BRIEF DESCRIPTION OF THE DRAWINGS

FIG. 1 is an isometric view of the dough cutting apparatus of the present invention illustrating its use in cutting a layer of dough placed in a baking pan;

FIG. 2 is an end elevation of the dough cutting apparatus of the present invention;

FIG. 3 is a side elevation of the dough cutting apparatus of the present invention; and

FIG. 4 is an isometric view of the bottom of the dough cutting apparatus of the present invention.

DESCRIPTION OF A PREFERRED EMBODIMENT OF THE INVENTION

Referring to all of the drawings, the dough cutting apparatus A of the present invention comprises a plurality, three in the exemplary embodiment, of longitudinally disposed spaced apart blades 1, 2, 3 having upper and lower edges. The lower edges of the blades 1, 2 and 3 are uniformly curved from one end to the other resembling the rocker of a rocking chair as best seen in FIG.'s 1, 3 and 4.

There are also a plurality, five in the exemplary embodiment, of transversely disposed spaced apart blades 4, 5, 6, 7, 8 having upper and lower edges. The lower edges of the transverse blades 4, 5, 6, 7, and 8 are straight and even with adjacent lower edges of the longitudinally disposed blades 1, 2 and 3. The longitudinal and transversely disposed blades 1-8 cooperate to form multiple uniformly sized cavities, twenty-four in the exemplary embodiment, therebetween. The lower edges of all the blades 1-8 taper upwardly from a fine edge to a width sufficient to displace and separate a layer of dough into separate dough products.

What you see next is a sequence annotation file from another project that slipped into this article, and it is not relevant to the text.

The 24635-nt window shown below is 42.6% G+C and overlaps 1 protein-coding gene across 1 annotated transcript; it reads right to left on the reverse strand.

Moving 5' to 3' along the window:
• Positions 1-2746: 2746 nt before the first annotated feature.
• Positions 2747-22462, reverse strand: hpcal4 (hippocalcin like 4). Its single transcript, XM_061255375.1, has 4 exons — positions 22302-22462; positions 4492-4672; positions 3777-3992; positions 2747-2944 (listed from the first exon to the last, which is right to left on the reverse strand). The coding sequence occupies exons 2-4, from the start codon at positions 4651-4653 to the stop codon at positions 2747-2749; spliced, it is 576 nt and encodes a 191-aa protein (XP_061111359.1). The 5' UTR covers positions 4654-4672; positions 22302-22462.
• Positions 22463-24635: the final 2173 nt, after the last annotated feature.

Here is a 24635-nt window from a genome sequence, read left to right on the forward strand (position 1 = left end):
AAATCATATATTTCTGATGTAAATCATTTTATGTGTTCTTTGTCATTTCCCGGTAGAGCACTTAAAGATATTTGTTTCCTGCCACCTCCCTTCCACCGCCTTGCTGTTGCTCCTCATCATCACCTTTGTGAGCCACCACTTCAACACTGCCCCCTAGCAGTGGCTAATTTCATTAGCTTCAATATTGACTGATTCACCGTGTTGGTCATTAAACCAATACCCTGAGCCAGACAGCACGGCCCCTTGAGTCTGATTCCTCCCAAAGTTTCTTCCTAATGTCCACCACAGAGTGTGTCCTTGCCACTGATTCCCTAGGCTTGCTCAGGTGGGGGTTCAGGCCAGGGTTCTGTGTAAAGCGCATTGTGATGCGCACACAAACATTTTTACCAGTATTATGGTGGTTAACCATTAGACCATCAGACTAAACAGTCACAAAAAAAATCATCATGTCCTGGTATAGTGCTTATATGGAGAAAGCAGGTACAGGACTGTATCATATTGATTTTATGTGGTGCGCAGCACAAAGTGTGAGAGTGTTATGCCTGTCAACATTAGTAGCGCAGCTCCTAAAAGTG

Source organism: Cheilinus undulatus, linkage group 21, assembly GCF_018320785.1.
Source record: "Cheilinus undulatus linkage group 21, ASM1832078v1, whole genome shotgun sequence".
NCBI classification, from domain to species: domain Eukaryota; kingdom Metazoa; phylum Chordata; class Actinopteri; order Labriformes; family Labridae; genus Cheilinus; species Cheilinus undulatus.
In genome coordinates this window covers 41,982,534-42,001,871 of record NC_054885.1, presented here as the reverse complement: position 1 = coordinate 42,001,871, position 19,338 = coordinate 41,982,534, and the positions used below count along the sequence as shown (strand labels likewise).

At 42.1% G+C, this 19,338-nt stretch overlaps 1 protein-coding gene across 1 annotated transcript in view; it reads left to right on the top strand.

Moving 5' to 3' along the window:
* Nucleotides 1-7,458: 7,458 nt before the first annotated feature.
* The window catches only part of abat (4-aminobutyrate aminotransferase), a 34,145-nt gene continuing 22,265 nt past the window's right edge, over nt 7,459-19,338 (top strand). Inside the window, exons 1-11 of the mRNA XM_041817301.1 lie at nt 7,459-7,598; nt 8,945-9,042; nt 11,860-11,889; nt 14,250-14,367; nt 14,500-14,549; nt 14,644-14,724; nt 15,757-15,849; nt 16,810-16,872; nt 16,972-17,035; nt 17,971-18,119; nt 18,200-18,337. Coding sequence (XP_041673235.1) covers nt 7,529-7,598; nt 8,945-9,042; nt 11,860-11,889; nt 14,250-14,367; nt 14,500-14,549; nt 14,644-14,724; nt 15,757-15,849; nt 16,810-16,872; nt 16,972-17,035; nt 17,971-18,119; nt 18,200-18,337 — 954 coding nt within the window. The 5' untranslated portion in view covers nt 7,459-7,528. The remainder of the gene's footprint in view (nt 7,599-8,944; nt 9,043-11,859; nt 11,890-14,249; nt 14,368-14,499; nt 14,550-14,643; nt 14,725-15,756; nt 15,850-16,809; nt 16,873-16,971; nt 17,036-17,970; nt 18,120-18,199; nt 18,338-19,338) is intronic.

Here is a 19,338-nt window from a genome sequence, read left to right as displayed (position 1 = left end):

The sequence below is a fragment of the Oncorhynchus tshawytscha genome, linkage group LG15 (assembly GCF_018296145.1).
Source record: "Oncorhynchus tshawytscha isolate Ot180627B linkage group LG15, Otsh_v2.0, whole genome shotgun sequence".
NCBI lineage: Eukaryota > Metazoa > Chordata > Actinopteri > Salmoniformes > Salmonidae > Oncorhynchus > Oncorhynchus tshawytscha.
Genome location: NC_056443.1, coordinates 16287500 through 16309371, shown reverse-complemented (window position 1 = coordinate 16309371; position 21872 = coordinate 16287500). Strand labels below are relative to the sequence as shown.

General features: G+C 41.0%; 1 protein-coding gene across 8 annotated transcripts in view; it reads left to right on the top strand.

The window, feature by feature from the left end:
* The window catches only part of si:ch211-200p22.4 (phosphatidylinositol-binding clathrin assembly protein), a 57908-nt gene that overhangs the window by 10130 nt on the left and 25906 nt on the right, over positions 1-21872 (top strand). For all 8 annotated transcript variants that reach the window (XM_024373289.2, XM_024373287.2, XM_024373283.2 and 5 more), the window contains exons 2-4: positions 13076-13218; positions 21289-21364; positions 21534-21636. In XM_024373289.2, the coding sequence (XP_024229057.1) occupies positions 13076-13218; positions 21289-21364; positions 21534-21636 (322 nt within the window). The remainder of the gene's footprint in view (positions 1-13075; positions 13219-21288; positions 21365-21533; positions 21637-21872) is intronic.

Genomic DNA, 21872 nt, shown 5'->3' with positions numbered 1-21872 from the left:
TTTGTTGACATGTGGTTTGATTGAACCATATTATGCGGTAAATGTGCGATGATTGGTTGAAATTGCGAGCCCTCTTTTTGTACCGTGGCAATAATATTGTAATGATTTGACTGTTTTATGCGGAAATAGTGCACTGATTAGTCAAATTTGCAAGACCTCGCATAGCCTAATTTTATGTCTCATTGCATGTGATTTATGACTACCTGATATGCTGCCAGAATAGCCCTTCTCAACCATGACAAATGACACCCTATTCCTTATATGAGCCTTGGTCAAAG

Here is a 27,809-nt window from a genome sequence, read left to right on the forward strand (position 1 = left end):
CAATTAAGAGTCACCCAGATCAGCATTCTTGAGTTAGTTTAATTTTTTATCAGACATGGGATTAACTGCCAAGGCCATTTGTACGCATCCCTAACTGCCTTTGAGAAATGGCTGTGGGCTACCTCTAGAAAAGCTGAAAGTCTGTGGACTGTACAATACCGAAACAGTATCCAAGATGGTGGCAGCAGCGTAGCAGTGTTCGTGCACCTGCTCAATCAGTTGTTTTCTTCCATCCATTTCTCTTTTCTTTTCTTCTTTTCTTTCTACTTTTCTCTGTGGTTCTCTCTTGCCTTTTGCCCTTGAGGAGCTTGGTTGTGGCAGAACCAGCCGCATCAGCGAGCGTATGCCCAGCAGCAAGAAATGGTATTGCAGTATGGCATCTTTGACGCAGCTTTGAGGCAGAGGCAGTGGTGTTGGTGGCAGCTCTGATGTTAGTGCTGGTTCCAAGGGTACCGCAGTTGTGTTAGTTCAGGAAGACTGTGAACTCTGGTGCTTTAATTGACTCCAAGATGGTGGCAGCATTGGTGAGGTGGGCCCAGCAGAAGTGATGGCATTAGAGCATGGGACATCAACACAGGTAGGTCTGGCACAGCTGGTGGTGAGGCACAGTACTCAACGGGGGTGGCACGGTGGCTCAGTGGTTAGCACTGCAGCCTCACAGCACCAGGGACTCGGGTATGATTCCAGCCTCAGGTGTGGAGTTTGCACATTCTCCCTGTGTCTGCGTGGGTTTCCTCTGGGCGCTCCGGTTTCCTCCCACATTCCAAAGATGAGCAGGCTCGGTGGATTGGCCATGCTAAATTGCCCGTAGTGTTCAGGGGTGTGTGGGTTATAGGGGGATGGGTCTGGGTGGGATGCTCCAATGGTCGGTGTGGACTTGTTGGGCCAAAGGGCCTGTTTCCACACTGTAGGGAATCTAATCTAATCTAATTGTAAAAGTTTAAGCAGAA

It will be noted that although the lower edges of the longitudinal blades 1, 2 and 3 are curved, and the lower edges of the transverse blades 4-8 are straight but at different elevations, the upper edges of all the blades 1-8 lie in a single plane. Although it is not required, a rectangular frame 16 may be provided around the periphery of the apparatus A for attachment to the ends of both the longitudinal and transverse blades 1-3 and 4-8, respectively. Handles 17 and 18 are attached on the upper side of the apparatus A for engagement by the hands 19 and 20 of the user. The apparatus can be formed of any number of suitable materials metal, plastic, etc.